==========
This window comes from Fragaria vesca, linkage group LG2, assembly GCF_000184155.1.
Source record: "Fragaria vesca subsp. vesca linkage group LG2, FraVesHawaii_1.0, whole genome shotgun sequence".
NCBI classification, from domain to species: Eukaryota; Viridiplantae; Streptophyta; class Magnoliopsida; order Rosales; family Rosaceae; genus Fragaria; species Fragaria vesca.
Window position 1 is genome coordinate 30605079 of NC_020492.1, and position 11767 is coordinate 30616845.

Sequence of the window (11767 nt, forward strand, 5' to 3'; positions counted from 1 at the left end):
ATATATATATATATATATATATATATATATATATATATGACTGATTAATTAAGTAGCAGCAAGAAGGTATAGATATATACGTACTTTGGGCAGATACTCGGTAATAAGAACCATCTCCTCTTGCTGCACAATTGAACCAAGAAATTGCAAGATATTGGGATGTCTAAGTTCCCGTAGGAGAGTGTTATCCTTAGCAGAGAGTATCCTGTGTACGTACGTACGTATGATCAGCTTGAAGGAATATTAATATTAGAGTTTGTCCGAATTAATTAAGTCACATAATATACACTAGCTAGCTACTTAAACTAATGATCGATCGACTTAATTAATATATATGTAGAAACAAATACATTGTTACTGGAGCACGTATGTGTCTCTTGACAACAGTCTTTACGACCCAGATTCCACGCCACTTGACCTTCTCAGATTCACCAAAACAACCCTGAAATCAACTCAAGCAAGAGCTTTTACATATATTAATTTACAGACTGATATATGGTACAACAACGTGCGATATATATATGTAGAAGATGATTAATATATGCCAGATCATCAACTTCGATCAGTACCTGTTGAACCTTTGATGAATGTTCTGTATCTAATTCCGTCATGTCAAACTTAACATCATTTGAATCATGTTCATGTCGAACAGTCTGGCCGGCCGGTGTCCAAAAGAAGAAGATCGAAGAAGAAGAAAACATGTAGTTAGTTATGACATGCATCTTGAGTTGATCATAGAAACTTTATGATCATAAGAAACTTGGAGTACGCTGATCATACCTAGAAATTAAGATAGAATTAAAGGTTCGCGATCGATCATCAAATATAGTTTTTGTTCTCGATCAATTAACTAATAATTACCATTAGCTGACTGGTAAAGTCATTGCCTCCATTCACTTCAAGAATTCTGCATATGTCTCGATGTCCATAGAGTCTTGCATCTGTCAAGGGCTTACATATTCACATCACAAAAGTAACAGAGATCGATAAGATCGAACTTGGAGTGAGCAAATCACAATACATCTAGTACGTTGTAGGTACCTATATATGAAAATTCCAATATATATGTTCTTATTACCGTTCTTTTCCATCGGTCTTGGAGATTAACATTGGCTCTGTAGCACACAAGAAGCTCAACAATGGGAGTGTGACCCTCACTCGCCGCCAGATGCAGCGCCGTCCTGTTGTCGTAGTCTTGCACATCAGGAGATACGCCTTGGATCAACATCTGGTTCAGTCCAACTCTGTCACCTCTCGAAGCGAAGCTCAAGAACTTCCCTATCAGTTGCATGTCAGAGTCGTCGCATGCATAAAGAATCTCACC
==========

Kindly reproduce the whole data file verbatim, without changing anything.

This window comes from Fragaria vesca, linkage group LG2, assembly GCF_000184155.1.
Source record: "Fragaria vesca subsp. vesca linkage group LG2, FraVesHawaii_1.0, whole genome shotgun sequence".
NCBI classification, from domain to species: Eukaryota; Viridiplantae; Streptophyta; class Magnoliopsida; order Rosales; family Rosaceae; genus Fragaria; species Fragaria vesca.
Window position 1 is genome coordinate 30605079 of NC_020492.1, and position 11767 is coordinate 30616845.

Sequence of the window (11767 nt, forward strand, 5' to 3'; positions counted from 1 at the left end):
ATATATATATATATATATATATATATATATATATATATGACTGATTAATTAAGTAGCAGCAAGAAGGTATAGATATATACGTACTTTGGGCAGATACTCGGTAATAAGAACCATCTCCTCTTGCTGCACAATTGAACCAAGAAATTGCAAGATATTGGGATGTCTAAGTTCCCGTAGGAGAGTGTTATCCTTAGCAGAGAGTATCCTGTGTACGTACGTACGTATGATCAGCTTGAAGGAATATTAATATTAGAGTTTGTCCGAATTAATTAAGTCACATAATATACACTAGCTAGCTACTTAAACTAATGATCGATCGACTTAATTAATATATATGTAGAAACAAATACATTGTTACTGGAGCACGTATGTGTCTCTTGACAACAGTCTTTACGACCCAGATTCCACGCCACTTGACCTTCTCAGATTCACCAAAACAACCCTGAAATCAACTCAAGCAAGAGCTTTTACATATATTAATTTACAGACTGATATATGGTACAACAACGTGCGATATATATATGTAGAAGATGATTAATATATGCCAGATCATCAACTTCGATCAGTACCTGTTGAACCTTTGATGAATGTTCTGTATCTAATTCCGTCATGTCAAACTTAACATCATTTGAATCATGTTCATGTCGAACAGTCTGGCCGGCCGGTGTCCAAAAGAAGAAGATCGAAGAAGAAGAAAACATGTAGTTAGTTATGACATGCATCTTGAGTTGATCATAGAAACTTTATGATCATAAGAAACTTGGAGTACGCTGATCATACCTAGAAATTAAGATAGAATTAAAGGTTCGCGATCGATCATCAAATATAGTTTTTGTTCTCGATCAATTAACTAATAATTACCATTAGCTGACTGGTAAAGTCATTGCCTCCATTCACTTCAAGAATTCTGCATATGTCTCGATGTCCATAGAGTCTTGCATCTGTCAAGGGCTTACATATTCACATCACAAAAGTAACAGAGATCGATAAGATCGAACTTGGAGTGAGCAAATCACAATACATCTAGTACGTTGTAGGTACCTATATATGAAAATTCCAATATATATGTTCTTATTACCGTTCTTTTCCATCGGTCTTGGAGATTAACATTGGCTCTGTAGCACACAAGAAGCTCAACAATGGGAGTGTGACCCTCACTCGCCGCCAGATGCAGCGCCGTCCTGTTGTCGTAGTCTTGCACATCAGGAGATACGCCTTGGATCAACATCTGGTTCAGTCCAACTCTGTCACCTCTCGAAGCGAAGCTCAAGAACTTCCCTATCAGTTGCATGTCAGAGTCGTCGCATGCATAAAGAATCTCACC